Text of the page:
Quantum cognition: An epistemological challenge for naïve and local realism

Oral presentation – 10th School of Psychology conference – University of Plymouth – June 2018

Quantum cognition is an innovative and interdisciplinary emerging field within the cognitive sciences as, inter alia, evidenced by a recent theme issue published by the Royal Society. It is independent from the widely debated Orch-OR (Orchestrated Objective Reduction) theory formulated by Sir Roger Penrose and Stuart Hameroff which postulates that quantum processes at the microtubular neuronal level are causative for the emergence of consciousness (cf. Hameroff & Penrose, 2014). Quantum cognition, on the other hand, applies the abstract formalism of quantum mechanics to cognitive processes, e.g., decision-making, perception, memory, conceptual reasoning, language, etc. (e.g., Aerts, Broekaert, & Gabora, 2011; Atmanspacher, 2016; Atmanspacher & Filk, 2013; Pothos & Busemeyer, 2013; Wang, Busemeyer, Atmanspacher, & Pothos, 2013; Yearsley & Pothos, 2014). The vast majority of contemporary models (e.g., those utilising Boolean logic or Bayes’ theorem) are grounded on Kolmogorovian probability axioms which stipulate that operators obey commutativity, i.e., P(A∩B)=P(B∩A). By contrast, quantum probability theory is not limited by these aprioristic structural constraints and is able to parsimoniously account for numerous empirical results which appear, prima facie, irrational and paradoxical in the orthodox framework. Recent empirical evidence from experimental quantum physics (e.g., Giustina et al., 2015; Handsteiner et al., 2017; Hensen et al., 2015) is highly pertinent for psychology, neuroscience, and computer science, because it challenges some of the unquestioned assumptions which underlie most of current theorising, viz., naïve and local realism (see Wiseman, 2015). This presentation will briefly review these paradigm-shifting findings and their epistemological and ontological implications. Moreover, I will discuss conceptually related psychophysics experiments conducted in India and the UK during my PhD. Finally, neurochemical processes (specifically 5-HT2A receptor agonism) which underpin open-mindedness and intellectual curiosity will be addressed, as these personality traits are indispensable to appreciate the extensive ramifications of the novel and epistemically challenging results.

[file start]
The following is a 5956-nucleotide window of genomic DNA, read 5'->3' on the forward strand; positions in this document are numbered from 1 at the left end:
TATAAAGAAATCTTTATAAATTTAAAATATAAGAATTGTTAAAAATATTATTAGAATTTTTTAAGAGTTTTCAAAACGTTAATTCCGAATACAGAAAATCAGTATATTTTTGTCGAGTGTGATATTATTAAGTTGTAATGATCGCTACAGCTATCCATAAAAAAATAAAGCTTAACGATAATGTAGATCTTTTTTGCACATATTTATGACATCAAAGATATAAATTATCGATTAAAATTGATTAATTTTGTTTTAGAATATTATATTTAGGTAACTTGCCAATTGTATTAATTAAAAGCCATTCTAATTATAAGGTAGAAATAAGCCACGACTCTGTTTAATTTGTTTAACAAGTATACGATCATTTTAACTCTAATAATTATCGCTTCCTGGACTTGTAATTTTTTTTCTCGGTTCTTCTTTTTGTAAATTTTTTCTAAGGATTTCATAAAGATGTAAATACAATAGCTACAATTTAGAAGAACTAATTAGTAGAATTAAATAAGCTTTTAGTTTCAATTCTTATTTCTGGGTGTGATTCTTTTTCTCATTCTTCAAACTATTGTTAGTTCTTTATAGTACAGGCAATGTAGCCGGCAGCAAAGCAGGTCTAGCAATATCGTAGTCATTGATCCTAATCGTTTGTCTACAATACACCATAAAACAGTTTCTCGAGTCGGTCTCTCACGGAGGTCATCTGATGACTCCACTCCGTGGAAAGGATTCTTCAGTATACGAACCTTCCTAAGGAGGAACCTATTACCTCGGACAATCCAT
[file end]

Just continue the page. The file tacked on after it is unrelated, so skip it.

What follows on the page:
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Science and nonduality conference in California, San Jose, 2016